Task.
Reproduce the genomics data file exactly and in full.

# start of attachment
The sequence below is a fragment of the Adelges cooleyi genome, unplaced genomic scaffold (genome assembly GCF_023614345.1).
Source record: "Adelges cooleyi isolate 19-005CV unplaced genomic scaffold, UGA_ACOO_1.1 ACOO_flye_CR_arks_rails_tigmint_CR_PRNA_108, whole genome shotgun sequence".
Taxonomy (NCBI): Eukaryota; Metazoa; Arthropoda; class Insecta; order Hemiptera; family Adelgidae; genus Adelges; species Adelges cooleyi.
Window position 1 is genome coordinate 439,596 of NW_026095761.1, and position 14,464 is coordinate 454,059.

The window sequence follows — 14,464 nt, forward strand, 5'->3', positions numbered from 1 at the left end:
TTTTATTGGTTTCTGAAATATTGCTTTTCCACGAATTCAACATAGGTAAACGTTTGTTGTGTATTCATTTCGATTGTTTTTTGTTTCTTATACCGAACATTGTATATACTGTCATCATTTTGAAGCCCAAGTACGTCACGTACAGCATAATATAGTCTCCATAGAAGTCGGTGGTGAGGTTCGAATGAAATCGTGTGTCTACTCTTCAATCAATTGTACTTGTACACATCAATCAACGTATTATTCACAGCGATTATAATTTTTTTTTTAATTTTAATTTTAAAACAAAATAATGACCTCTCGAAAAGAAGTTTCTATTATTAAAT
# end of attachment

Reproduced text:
The sequence below is a fragment of the Adelges cooleyi genome, unplaced genomic scaffold (genome assembly GCF_023614345.1).
Source record: "Adelges cooleyi isolate 19-005CV unplaced genomic scaffold, UGA_ACOO_1.1 ACOO_flye_CR_arks_rails_tigmint_CR_PRNA_108, whole genome shotgun sequence".
Taxonomy (NCBI): Eukaryota; Metazoa; Arthropoda; class Insecta; order Hemiptera; family Adelgidae; genus Adelges; species Adelges cooleyi.
Window position 1 is genome coordinate 439,596 of NW_026095761.1, and position 14,464 is coordinate 454,059.

The window sequence follows — 14,464 nt, forward strand, 5'->3', positions numbered from 1 at the left end:
TTTTATTGGTTTCTGAAATATTGCTTTTCCACGAATTCAACATAGGTAAACGTTTGTTGTGTATTCATTTCGATTGTTTTTTGTTTCTTATACCGAACATTGTATATACTGTCATCATTTTGAAGCCCAAGTACGTCACGTACAGCATAATATAGTCTCCATAGAAGTCGGTGGTGAGGTTCGAATGAAATCGTGTGTCTACTCTTCAATCAATTGTACTTGTACACATCAATCAACGTATTATTCACAGCGATTATAATTTTTTTTTTAATTTTAATTTTAAAACAAAATAATGACCTCTCGAAAAGAAGTTTCTATTATTAAAT